Meshell Ndegeocello opens the lid on her self-contained world
Realness is a root position in The Omnichord Real Book, Meshell Ndegeocello's expansive yet interior new album. That doesn't make it the default. "I've been saying things I don't believe," Ndegeocello sings softly at one point, in a rueful refrain. "I've been doing things that just ain't me." The song is "Gatsby," written and first recorded by Samora Pinderhughes, but it captures an essential idea that Ndegeocello seems keen to contemplate — that realness requires vigilance. It's a principled stance often mistaken for a state of being.
Over the 30 years since the release of her landmark debut, Ndegeocello has made truth-telling her business, along with a sound and style fed by many tributaries of Black music. The Omnichord Real Book is a coolly transfixing album — her first in five years, and her first as a leader for Blue Note. On some level it's the product of a jarring realignment, as Ndegeocello explains in the liner notes: "Everything moved so quickly when my parents died. Changed my view of everything and myself in the blink of an eye.
"As I sifted through the remains of their life together," she continues, "I found my first Real Book, the one my father gave me." Jazzfolk will recognize this as a nod to The Real Book, a volume of lead sheets that has circulated in various editions since the early 1970s; its title is an impish riff on the tradition of the fake book, designed to help musicians "fake" their way through a tune. Ndegeocello, whose father was an accomplished saxophonist in U.S. Army bands, tends to hold the word "jazz" at arm's length — yet there's a reason she turns to this touchstone now. The Real Book has recently come under scrutiny as an exclusionary canon, but its basic outlay of information presumably provided a way in for Ndegeocello, as for countless others.
Still, The Omnichord Real Book is a jazz album only to the extent that you need it to be. Even as she makes space for jazz artists like pianist Jason Moran and harpist Brandee Younger, Ndegeocello fashions this music in a language of her own. Along with her virtuoso electric bass playing, which grounds the music with a slithery gravity, she leans at times on the digital-primitive synth-rhythms of an Omnichord, the handheld, amoeba-shaped electronic instrument first made by Suzuki in the 1980s. Hear how she uses its strum plate to add an 8-bit shimmer to the Afrobeat groove of "Omnipuss," and you begin to understand how the instrument serves as a shield — a means of embracing jazz without taking on its baggage.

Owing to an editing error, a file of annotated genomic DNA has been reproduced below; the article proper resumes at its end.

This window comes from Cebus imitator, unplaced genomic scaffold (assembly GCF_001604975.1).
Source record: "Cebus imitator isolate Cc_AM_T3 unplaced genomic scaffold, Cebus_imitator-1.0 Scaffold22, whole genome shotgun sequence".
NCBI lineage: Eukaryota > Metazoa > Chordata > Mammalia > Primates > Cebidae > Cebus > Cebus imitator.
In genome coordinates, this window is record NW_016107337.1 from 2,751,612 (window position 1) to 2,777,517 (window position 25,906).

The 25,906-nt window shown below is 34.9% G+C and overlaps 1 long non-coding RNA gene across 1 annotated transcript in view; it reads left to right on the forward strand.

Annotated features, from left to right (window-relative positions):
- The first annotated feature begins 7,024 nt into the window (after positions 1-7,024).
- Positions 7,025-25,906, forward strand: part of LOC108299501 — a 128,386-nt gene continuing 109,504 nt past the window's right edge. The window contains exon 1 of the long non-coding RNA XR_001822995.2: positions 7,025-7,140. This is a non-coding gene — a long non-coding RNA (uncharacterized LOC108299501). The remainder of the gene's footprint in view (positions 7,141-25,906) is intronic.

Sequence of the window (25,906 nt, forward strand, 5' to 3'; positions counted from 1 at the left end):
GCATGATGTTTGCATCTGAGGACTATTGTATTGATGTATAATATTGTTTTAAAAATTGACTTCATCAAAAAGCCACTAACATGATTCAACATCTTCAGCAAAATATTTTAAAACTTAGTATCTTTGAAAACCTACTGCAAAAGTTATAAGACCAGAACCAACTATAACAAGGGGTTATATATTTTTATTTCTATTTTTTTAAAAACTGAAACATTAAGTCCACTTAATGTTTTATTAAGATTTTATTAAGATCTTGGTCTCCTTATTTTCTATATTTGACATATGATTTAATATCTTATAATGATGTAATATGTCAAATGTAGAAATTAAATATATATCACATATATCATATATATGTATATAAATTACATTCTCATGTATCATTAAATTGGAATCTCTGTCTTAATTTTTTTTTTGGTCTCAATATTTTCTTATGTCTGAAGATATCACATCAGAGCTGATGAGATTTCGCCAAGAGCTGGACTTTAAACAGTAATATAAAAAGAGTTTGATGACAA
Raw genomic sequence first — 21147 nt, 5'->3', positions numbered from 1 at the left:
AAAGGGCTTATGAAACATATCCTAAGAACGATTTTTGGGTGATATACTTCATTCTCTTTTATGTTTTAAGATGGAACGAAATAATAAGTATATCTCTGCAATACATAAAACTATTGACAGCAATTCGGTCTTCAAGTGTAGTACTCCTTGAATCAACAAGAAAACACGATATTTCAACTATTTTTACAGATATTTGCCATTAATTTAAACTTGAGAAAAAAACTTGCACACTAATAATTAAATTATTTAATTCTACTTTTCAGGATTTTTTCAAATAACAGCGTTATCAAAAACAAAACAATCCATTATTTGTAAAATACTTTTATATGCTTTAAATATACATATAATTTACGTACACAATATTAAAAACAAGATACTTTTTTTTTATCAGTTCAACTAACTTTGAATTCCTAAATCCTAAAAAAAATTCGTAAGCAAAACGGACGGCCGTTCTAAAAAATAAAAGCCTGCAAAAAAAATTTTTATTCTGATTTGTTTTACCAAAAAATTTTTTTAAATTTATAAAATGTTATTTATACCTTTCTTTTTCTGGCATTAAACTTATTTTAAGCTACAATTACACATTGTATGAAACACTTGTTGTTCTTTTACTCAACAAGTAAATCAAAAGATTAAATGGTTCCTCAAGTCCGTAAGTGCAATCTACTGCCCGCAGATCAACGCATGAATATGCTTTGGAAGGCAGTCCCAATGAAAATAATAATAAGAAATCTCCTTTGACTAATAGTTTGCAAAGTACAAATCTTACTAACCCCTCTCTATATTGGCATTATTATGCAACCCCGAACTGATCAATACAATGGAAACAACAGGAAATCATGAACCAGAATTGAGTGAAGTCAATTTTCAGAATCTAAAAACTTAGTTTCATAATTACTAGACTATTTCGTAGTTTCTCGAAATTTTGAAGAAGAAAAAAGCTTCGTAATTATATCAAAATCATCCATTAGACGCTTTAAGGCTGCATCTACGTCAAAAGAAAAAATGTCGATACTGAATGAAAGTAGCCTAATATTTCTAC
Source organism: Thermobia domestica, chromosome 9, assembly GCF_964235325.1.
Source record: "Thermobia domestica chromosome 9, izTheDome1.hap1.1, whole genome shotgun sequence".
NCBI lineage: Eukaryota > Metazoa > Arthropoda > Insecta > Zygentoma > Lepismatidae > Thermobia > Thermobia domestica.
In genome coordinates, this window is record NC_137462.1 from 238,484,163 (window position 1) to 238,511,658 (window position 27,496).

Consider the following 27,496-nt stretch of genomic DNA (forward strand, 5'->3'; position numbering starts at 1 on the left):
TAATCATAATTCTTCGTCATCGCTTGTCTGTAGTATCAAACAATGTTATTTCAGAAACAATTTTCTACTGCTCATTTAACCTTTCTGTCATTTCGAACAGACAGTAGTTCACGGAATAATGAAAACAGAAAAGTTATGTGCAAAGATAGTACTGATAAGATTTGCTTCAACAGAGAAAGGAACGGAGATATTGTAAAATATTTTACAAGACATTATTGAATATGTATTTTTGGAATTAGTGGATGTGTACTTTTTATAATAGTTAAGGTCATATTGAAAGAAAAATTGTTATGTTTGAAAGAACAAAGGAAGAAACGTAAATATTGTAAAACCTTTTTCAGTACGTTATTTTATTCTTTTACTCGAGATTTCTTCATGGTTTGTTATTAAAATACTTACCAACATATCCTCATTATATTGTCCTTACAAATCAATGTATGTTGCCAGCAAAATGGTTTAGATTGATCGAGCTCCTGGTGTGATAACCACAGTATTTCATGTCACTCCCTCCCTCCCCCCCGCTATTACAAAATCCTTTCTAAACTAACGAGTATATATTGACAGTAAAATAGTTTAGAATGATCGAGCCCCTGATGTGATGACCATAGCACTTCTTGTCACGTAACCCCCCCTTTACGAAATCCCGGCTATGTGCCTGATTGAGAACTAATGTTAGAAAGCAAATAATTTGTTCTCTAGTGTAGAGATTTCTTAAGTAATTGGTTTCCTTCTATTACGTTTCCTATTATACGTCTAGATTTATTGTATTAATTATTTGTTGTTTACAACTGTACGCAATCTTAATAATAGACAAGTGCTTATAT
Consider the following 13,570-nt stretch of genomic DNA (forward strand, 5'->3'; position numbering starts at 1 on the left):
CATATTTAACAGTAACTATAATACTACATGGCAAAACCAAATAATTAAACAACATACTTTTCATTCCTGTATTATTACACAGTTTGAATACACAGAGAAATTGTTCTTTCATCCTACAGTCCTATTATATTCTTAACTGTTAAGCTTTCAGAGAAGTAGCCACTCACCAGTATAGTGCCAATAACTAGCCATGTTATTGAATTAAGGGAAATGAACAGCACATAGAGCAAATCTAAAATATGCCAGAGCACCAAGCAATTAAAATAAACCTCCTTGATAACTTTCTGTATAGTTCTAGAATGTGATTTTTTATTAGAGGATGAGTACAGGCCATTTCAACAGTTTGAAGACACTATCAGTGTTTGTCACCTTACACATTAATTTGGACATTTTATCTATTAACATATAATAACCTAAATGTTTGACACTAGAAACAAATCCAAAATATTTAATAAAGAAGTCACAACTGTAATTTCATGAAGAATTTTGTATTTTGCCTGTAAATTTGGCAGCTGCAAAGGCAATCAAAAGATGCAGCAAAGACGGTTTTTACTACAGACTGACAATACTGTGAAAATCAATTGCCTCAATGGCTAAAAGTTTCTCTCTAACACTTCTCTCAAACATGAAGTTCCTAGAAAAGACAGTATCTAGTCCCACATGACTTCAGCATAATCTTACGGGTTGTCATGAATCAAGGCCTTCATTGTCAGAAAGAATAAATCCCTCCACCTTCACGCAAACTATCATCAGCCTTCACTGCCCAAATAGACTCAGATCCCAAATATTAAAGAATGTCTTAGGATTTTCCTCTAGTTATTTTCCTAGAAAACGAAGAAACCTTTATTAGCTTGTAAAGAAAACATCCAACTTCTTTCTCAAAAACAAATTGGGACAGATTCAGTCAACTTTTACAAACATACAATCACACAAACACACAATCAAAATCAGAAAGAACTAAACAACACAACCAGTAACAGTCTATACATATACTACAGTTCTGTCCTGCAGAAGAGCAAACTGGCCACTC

At the same time, the Omnichord is just another tool. On "An Invitation," which incorporates its retro drum programming, Ndegeocello makes a confession of sorts: "I fear I've lost my way." Elsewhere on the album, she voices her aspirations or gentle admonitions in more organic settings — with a model society of collaborators like Moran, whose solo piano reverie frames a drifting mantra: "Don't let the outside world / Distract you from your inner world."
Ndegeocello's music reliably imbibes from that inner world, creating a nearly self-contained universe. Her process on The Omnichord Real Book involves opening it up to some trusted interlopers, inviting them to alter the atmosphere. Along with frequent collaborators like guitarist Chris Bruce and drummer Deantoni Parks, the album features guests like Jeff Parker, whose electric guitar weaves through the shape-shifting journey of "ASR"; Ambrose Akinmusire, who provides both a multi-tracked trumpet chorus and an artfully smeary solo on "Burn Progression"; Joel Ross, who exercises judicious restraint with his vibraphone filigree on "Towers"; and Justin Hicks, Kenita Miller-Hicks and Jade Hicks, a family trio that performs as The HawtPlates, deepening a Prince-like glow on "The 5th Dimension."
At every turn, Ndegeocello makes it clear that the urge to turn inward can coexist with the impetus to explore — an idea that coalesces most clearly on "Virgo," an Afrofuturist anthem with eyes trained on the heavens, and sounds from Younger on harp and Julius Rodriguez on Farfisa organ. (The album closes with a reprise of this theme arranged by jazz elder Oliver Lake, and executed in part by saxophonist Josh Johnson and drummer Mark Guiliana.)
This legacy of searching Black invention, Ndegeocello seems to imply, is the center of her realness. There's freedom and agency in it, but also vulnerability and surrender. "Don't be fooled by the myth of control," intones the artist Sanford Biggers at the top of "Clear Water," as Ndegeocello's bass line kicks in. "Be at peace / Within the chaos / And constant rebirth of the creative mind." What ensues is a relaxed yet forward-tilt jam that calls to mind the laid-back side of George Clinton's Parliament-Funkadelic. (The funk is another thing that shan't be faked.)
The myth of control — it's an obviously useful reminder for Ndegeocello, who has always practiced a meticulous sort of shamanism in her music, giving each texture and pulse a sculptural touch. "Everything is under control," she sings on the album's tenderest song, "Call the Tune," against Chris Bruce's fingerpicked acoustic guitar, Hanna Benn's multi-tracked "ahhs," and Johnson's murmuring alto saxophone. She betrays no conflict as she repeats this line, keeping it real in an orb of meditative reassurance. She sounds as if she almost believes it.
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